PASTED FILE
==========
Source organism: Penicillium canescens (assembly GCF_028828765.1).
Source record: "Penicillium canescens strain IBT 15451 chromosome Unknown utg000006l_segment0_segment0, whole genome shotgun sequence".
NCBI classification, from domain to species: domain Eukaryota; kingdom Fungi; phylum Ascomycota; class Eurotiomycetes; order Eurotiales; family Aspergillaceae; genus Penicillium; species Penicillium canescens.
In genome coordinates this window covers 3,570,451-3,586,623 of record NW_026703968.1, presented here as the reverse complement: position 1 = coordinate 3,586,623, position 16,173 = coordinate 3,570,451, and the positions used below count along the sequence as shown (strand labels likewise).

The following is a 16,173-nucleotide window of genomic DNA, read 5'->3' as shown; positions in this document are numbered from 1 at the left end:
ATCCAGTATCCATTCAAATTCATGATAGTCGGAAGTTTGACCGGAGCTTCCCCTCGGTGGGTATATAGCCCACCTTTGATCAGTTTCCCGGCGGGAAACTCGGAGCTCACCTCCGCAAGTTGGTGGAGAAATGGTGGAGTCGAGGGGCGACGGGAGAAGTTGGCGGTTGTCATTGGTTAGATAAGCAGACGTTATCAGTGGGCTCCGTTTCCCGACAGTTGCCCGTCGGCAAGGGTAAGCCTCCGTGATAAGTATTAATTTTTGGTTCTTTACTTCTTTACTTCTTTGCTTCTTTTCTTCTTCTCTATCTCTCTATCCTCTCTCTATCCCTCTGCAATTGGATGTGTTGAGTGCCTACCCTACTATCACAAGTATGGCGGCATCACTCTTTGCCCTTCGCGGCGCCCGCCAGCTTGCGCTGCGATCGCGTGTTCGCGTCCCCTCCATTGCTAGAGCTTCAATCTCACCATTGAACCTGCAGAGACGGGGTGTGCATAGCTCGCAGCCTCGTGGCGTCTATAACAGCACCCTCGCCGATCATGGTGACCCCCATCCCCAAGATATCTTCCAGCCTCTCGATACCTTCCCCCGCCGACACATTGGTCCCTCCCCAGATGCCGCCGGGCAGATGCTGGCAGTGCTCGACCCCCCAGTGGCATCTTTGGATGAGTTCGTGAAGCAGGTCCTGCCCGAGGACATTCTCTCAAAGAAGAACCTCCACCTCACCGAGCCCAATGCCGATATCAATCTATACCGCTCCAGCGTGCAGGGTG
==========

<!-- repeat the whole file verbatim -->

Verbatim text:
Source organism: Penicillium canescens (assembly GCF_028828765.1).
Source record: "Penicillium canescens strain IBT 15451 chromosome Unknown utg000006l_segment0_segment0, whole genome shotgun sequence".
NCBI classification, from domain to species: domain Eukaryota; kingdom Fungi; phylum Ascomycota; class Eurotiomycetes; order Eurotiales; family Aspergillaceae; genus Penicillium; species Penicillium canescens.
In genome coordinates this window covers 3,570,451-3,586,623 of record NW_026703968.1, presented here as the reverse complement: position 1 = coordinate 3,586,623, position 16,173 = coordinate 3,570,451, and the positions used below count along the sequence as shown (strand labels likewise).

The following is a 16,173-nucleotide window of genomic DNA, read 5'->3' as shown; positions in this document are numbered from 1 at the left end:
ATCCAGTATCCATTCAAATTCATGATAGTCGGAAGTTTGACCGGAGCTTCCCCTCGGTGGGTATATAGCCCACCTTTGATCAGTTTCCCGGCGGGAAACTCGGAGCTCACCTCCGCAAGTTGGTGGAGAAATGGTGGAGTCGAGGGGCGACGGGAGAAGTTGGCGGTTGTCATTGGTTAGATAAGCAGACGTTATCAGTGGGCTCCGTTTCCCGACAGTTGCCCGTCGGCAAGGGTAAGCCTCCGTGATAAGTATTAATTTTTGGTTCTTTACTTCTTTACTTCTTTGCTTCTTTTCTTCTTCTCTATCTCTCTATCCTCTCTCTATCCCTCTGCAATTGGATGTGTTGAGTGCCTACCCTACTATCACAAGTATGGCGGCATCACTCTTTGCCCTTCGCGGCGCCCGCCAGCTTGCGCTGCGATCGCGTGTTCGCGTCCCCTCCATTGCTAGAGCTTCAATCTCACCATTGAACCTGCAGAGACGGGGTGTGCATAGCTCGCAGCCTCGTGGCGTCTATAACAGCACCCTCGCCGATCATGGTGACCCCCATCCCCAAGATATCTTCCAGCCTCTCGATACCTTCCCCCGCCGACACATTGGTCCCTCCCCAGATGCCGCCGGGCAGATGCTGGCAGTGCTCGACCCCCCAGTGGCATCTTTGGATGAGTTCGTGAAGCAGGTCCTGCCCGAGGACATTCTCTCAAAGAAGAACCTCCACCTCACCGAGCCCAATGCCGATATCAATCTATACCGCTCCAGCGTGCAGGGTG